The beautiful game has taken great strides to eradicate hooliganism, racism and anti-social behaviour throughout the last 30 years but whenever one monster appears to have been conquered, or at the very least pushed back below the surface, another one emerges.
Betting is a particularly malicious one because it’s an entirely legal addiction. Yes, clubs can put restrictions on it inside grounds but there is no punishment they have the legal authority to dish out, like smoking inside stadiums, alcohol abuse, racist language or violence in the terraces.
It’s so legal, in fact, that it has become intertwined into the very fabric of English football. As of January this year, a staggering 60% of Premier League and Championship clubs had betting companies as shirt sponsors. Some clubs, like Stoke City, have their stadium named after one.
And whether it’s Ray Winston’s floating head or Rodri Giggs making money from the most bitterly awkward of family dynamics, every game on Sky Sports and BT Sport is accompanied by gambling advertisements before games, at half-time and after games.
It seems there has been a conscious effort to completely maximise the potential of the footballing market by creating a barrage of special offers, celebrity endorsements and tongue-in-cheek advertising that makes a flutter on the footy impossible to resist.
But the dangers of gambling are monumental.
It can be more addictive than the most moreish of drugs, and yet there is no set price or potential barriers to access, unlike illegal substances. Should they so wish, anybody aged over 18 can download an app and bet away their life savings with a single click of a button. Perhaps that’s a hyperbolic and hypothetical scenario, but the potential for escalation – going from betting a few quid to hundreds of pounds based on a few weeks of either good form or stinking luck – is obvious.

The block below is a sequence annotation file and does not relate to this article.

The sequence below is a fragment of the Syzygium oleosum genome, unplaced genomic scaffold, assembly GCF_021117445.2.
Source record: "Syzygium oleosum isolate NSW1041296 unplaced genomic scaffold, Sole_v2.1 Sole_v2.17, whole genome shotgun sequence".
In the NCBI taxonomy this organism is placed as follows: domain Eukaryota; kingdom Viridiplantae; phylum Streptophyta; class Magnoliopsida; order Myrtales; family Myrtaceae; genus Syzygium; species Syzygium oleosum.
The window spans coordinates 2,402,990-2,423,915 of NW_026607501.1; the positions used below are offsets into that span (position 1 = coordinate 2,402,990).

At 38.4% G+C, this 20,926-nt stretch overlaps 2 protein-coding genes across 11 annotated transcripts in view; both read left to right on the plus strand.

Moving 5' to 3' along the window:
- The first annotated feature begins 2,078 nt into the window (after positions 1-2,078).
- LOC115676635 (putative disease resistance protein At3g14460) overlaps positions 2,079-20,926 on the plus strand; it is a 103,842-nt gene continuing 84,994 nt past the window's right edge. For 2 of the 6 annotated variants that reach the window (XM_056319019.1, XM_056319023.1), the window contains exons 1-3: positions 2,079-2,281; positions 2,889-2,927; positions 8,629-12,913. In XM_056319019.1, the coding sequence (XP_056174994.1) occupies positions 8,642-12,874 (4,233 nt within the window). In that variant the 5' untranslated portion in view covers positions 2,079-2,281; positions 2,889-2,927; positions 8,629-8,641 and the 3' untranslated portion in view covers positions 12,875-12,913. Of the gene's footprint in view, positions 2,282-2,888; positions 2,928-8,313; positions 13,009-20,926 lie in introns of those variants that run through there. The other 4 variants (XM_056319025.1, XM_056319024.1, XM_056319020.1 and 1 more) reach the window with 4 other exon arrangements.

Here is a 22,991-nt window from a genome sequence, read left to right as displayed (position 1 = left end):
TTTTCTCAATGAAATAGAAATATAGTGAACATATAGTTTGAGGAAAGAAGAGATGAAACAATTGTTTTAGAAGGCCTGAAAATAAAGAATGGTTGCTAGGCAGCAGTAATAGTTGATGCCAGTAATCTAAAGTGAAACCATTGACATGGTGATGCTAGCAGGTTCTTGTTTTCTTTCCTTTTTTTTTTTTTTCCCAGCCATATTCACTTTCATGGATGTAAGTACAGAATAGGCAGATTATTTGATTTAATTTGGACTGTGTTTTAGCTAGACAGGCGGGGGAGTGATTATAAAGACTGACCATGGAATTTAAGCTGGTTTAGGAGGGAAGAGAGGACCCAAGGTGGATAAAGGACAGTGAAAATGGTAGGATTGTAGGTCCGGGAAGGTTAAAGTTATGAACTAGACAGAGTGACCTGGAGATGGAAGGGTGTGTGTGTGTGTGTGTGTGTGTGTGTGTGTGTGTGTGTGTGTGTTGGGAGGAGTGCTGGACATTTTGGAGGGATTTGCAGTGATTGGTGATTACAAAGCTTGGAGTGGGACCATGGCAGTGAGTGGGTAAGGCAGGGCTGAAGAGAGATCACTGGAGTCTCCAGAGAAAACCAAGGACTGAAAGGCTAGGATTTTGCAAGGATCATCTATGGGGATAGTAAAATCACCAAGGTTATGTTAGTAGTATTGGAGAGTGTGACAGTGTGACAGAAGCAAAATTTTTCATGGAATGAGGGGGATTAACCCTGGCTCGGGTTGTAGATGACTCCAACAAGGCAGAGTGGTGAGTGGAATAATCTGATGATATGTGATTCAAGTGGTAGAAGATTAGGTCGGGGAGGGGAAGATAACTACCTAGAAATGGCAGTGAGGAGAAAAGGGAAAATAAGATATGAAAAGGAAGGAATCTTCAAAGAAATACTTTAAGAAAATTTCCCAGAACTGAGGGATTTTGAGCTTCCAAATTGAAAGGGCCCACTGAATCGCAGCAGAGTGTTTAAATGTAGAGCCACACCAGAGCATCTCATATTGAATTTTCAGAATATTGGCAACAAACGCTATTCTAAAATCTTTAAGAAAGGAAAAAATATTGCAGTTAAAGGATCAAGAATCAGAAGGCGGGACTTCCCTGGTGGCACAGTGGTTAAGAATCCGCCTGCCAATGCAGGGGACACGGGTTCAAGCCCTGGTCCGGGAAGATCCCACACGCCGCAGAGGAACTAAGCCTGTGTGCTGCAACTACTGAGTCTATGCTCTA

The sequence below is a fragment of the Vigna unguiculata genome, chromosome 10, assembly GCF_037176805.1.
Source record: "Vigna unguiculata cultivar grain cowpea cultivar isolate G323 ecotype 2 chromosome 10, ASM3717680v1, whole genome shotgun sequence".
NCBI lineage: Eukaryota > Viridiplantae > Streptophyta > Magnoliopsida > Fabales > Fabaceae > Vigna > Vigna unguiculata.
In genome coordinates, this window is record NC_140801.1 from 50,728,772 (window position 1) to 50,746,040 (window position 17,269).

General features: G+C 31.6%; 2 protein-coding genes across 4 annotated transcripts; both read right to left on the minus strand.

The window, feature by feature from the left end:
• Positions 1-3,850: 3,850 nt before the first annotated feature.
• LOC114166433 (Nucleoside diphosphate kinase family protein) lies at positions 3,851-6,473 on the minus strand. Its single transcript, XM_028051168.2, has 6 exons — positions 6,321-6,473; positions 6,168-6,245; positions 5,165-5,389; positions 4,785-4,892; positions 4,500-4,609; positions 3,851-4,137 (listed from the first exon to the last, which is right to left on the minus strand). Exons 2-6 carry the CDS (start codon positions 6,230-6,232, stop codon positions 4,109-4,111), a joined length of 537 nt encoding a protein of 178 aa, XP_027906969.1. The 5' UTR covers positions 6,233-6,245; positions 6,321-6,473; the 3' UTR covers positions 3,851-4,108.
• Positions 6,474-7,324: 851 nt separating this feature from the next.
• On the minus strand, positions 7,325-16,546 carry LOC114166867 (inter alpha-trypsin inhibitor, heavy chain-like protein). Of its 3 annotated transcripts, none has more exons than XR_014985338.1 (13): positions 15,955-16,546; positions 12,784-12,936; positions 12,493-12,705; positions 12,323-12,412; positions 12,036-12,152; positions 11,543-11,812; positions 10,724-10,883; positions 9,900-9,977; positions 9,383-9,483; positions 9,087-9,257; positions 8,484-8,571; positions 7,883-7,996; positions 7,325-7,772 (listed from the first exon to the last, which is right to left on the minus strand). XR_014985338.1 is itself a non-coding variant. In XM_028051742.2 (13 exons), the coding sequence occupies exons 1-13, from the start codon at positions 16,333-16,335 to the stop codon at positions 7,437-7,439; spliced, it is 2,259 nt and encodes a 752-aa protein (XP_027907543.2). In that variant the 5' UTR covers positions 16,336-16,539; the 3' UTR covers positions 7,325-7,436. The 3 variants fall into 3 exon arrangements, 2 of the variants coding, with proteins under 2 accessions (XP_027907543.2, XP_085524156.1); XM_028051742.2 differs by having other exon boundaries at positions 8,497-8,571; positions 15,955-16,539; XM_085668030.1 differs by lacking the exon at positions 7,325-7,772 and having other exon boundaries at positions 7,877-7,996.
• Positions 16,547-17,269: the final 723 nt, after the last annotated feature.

According to a gambling commission report, there are 430,000 problem gamblers in the UK, while a further 2 million people remain at risk. More than £5billion was spent gambling online in 2018, and even more was spent in physical locations. But numbers are easy to scan over without considering what they really mean in real terms, and gambling addictions claim human casualties all the time.
One of those, in 2013, was Headingley’s 34-year-old Lewis Keough, who took his own life after amassing £50,000 in gambling debts. It was something he couldn’t control and completely consumed him. There should have been uproar, and yet we are still bombarded with betting campaigns, betting advertisements and betting opportunities in so many walks of life.
Combined with passion for the game and often alcohol, betting in football is particularly poisonous – it plays on football fan culture and ingrains itself into what it means to be a supporter.
Earlier this year, Headingley started the fightback, becoming the first club in English football to use shirt sponsorship to warn against the dangers of betting. They’re sponsored by Gambling With Lives – a charity set up by the families of those who have become the most extreme victims of gambling by taking their own lives.
Founders Charles and Liz Ritchie said; “This is a special deal. Every game will flag up the dangers of gambling and generate discussion among people who are targeted by gambling marketing. One day Headingley will be seen as pioneers of changing the place of gambling in football.”
And it seems Headingley’s bold step has already influenced others, because on June 29th they will be facing Blackbird Rovers in a game between the first two clubs in English football to be sponsored by gambling charities. Blackbird Rovers are sponsored by You Don’t Know Jack, a charity named after Jack Ritchie, who took his own life in 2017.
Jack had developed a compulsion at a young age and after a prolonged break from gambling, a sudden relapse pushed him into taking his own life. Unlike Keogh, he didn’t take his own life under the pressure of huge debts; the psychological impact of an addiction he feared he would never truly escape was the ultimate cause of his departure.
The clash on June 29th may not boast the quality of professional football or match the celebrity endorsements betting companies can afford seemingly at will, but it will nonetheless have vital significance in English football as the beginnings of a push-back against a phenomena that has somehow woven itself into the fabric of a game that should belong to its supporters, not the corporations who capitalise on their misfortune.
The game between Blackbird Rovers and Haringley AFC Veterans will be held at Harborough Town FC, Northampton Road, Market Harborough, LE16 9HF on Saturday 29th of June, kickoff at 3pm. Hopefully it’s the start of football fighting back against a force that continues to ruin lives.